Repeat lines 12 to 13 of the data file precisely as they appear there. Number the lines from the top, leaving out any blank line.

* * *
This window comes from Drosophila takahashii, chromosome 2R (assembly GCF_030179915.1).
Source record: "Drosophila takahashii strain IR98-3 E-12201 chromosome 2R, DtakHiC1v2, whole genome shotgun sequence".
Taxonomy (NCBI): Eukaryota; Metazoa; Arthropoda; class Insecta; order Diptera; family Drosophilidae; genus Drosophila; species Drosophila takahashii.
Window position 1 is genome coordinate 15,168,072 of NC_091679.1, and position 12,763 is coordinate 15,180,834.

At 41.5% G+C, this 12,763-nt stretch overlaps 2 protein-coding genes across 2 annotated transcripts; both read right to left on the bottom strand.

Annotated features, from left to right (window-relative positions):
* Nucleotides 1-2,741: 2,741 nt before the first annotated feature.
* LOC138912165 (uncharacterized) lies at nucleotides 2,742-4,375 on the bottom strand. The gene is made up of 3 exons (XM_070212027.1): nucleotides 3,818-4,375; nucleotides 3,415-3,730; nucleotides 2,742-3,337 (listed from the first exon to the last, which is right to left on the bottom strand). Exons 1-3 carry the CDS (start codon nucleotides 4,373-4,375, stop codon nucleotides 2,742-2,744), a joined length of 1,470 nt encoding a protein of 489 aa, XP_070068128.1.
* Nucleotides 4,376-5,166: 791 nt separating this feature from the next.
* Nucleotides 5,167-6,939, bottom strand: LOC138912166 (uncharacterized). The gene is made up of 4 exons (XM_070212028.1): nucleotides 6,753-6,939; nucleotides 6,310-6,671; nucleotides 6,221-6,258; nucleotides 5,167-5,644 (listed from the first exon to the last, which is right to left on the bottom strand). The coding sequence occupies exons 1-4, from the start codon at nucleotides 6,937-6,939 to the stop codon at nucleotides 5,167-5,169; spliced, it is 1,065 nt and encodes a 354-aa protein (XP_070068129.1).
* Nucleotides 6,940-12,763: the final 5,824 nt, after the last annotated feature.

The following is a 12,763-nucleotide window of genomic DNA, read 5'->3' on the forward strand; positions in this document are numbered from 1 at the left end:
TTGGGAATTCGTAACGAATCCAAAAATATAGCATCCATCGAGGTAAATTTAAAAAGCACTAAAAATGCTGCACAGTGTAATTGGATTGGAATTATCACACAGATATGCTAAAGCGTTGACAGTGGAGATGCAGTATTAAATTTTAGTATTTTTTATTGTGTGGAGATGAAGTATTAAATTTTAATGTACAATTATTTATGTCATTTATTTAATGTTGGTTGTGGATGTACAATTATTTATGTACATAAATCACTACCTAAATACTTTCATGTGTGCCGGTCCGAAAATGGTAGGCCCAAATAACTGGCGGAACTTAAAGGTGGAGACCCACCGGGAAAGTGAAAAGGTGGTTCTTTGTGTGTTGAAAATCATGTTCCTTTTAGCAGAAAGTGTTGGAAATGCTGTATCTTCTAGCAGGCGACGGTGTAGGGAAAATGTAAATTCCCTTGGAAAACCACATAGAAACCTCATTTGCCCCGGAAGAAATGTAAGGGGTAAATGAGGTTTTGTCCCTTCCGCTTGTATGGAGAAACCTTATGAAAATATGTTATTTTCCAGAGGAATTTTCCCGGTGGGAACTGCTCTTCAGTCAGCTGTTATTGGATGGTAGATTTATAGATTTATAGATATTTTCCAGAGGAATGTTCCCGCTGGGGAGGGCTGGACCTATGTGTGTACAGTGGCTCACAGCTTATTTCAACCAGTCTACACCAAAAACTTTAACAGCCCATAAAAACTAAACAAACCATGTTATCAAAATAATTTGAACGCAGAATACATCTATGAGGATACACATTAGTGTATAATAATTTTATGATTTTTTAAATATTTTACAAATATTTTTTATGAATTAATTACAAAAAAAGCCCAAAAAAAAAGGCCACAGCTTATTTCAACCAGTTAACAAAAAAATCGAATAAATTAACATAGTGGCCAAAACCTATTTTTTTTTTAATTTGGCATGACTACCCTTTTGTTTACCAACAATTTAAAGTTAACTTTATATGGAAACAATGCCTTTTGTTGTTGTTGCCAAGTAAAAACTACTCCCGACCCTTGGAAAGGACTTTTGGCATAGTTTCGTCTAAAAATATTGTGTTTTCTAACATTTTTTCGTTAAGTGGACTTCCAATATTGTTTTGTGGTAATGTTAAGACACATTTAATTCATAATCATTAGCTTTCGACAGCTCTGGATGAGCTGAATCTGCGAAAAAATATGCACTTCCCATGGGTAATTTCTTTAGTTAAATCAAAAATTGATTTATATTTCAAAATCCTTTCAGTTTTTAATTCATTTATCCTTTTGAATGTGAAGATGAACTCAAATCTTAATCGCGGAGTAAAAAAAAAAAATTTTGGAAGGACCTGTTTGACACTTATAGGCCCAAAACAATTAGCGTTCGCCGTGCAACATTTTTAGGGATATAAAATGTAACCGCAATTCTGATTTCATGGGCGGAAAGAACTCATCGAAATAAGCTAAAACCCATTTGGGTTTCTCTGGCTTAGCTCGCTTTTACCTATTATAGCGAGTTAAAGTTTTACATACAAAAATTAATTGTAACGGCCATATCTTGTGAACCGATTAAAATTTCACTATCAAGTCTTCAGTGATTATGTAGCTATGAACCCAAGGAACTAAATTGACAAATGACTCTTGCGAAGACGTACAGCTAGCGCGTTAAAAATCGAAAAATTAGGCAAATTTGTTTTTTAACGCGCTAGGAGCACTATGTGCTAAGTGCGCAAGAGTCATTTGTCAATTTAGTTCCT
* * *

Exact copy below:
The following is a 12,763-nucleotide window of genomic DNA, read 5'->3' on the forward strand; positions in this document are numbered from 1 at the left end:
TTGGGAATTCGTAACGAATCCAAAAATATAGCATCCATCGAGGTAAATTTAAAAAGCACTAAAAATGCTGCACAGTGTAATTGGATTGGAATTATCACACAGATATGCTAAAGCGTTGACAGTGGAGATGCAGTATTAAATTTTAGTATTTTTTATTGTGTGGAGATGAAGTATTAAATTTTAATGTACAATTATTTATGTCATTTATTTAATGTTGGTTGTGGATGTACAATTATTTATGTACATAAATCACTACCTAAATACTTTCATGTGTGCCGGTCCGAAAATGGTAGGCCCAAATAACTGGCGGAACTTAAAGGTGGAGACCCACCGGGAAAGTGAAAAGGTGGTTCTTTGTGTGTTGAAAATCATGTTCCTTTTAGCAGAAAGTGTTGGAAATGCTGTATCTTCTAGCAGGCGACGGTGTAGGGAAAATGTAAATTCCCTTGGAAAACCACATAGAAACCTCATTTGCCCCGGAAGAAATGTAAGGGGTAAATGAGGTTTTGTCCCTTCCGCTTGTATGGAGAAACCTTATGAAAATATGTTATTTTCCAGAGGAATTTTCCCGGTGGGAACTGCTCTTCAGTCAGCTGTTATTGGATGGTAGATTTATAGATTTATAGATATTTTCCAGAGGAATGTTCCCGCTGGGGAGGGCTGGACCTATGTGTGTACAGTGGCTCACAGCTTATTTCAACCAGTCTACACCAAAAACTTTAACAGCCCATAAAAACTAAACAAACCATGTTATCAAAATAATTTGAACGCAGAATACATCTATGAGGATACACATTAGTGTATAATAATTTTATGATTTTTTAAATATTTTACAAATATTTTTTATGAATTAATTACAAAAAAAGCCCAAAAAAAAAGGCCACAGCTTATTTCAACCAGTTAACAAAAAAATCGAATAAATTAACATAGTGGCCAAAACCTATTTTTTTTTTAATTTGGCATGACTACCCTTTTGTTTACCAACAATTTAAAGTTAACTTTATATGGAAACAATGCCTTTTGTTGTTGTTGCCAAGTAAAAACTACTCCCGACCCTTGGAAAGGACTTTTGGCATAGTTTCGTCTAAAAATATTGTGTTTTCTAACATTTTTTCGTTAAGTGGACTTCCAATATTGTTTTGTGGTAATGTTAAGACACATTTAATTCATAATCATTAGCTTTCGACAGCTCTGGATGAGCTGAATCTGCGAAAAAATATGCACTTCCCATGGGTAATTTCTTTAGTTAAATCAAAAATTGATTTATATTTCAAAATCCTTTCAGTTTTTAATTCATTTATCCTTTTGAATGTGAAGATGAACTCAAATCTTAATCGCGGAGTAAAAAAAAAAAATTTTGGAAGGACCTGTTTGACACTTATAGGCCCAAAACAATTAGCGTTCGCCGTGCAACATTTTTAGGGATATAAAATGTAACCGCAATTCTGATTTCATGGGCGGAAAGAACTCATCGAAATAAGCTAAAACCCATTTGGGTTTCTCTGGCTTAGCTCGCTTTTACCTATTATAGCGAGTTAAAGTTTTACATACAAAAATTAATTGTAACGGCCATATCTTGTGAACCGATTAAAATTTCACTATCAAGTCTTCAGTGATTATGTAGCTATGAACCCAAGGAACTAAATTGACAAATGACTCTTGCGAAGACGTACAGCTAGCGCGTTAAAAATCGAAAAATTAGGCAAATTTGTTTTTTAACGCGCTAGGAGCACTATGTGCTAAGTGCGCAAGAGTCATTTGTCAATTTAGTTCCT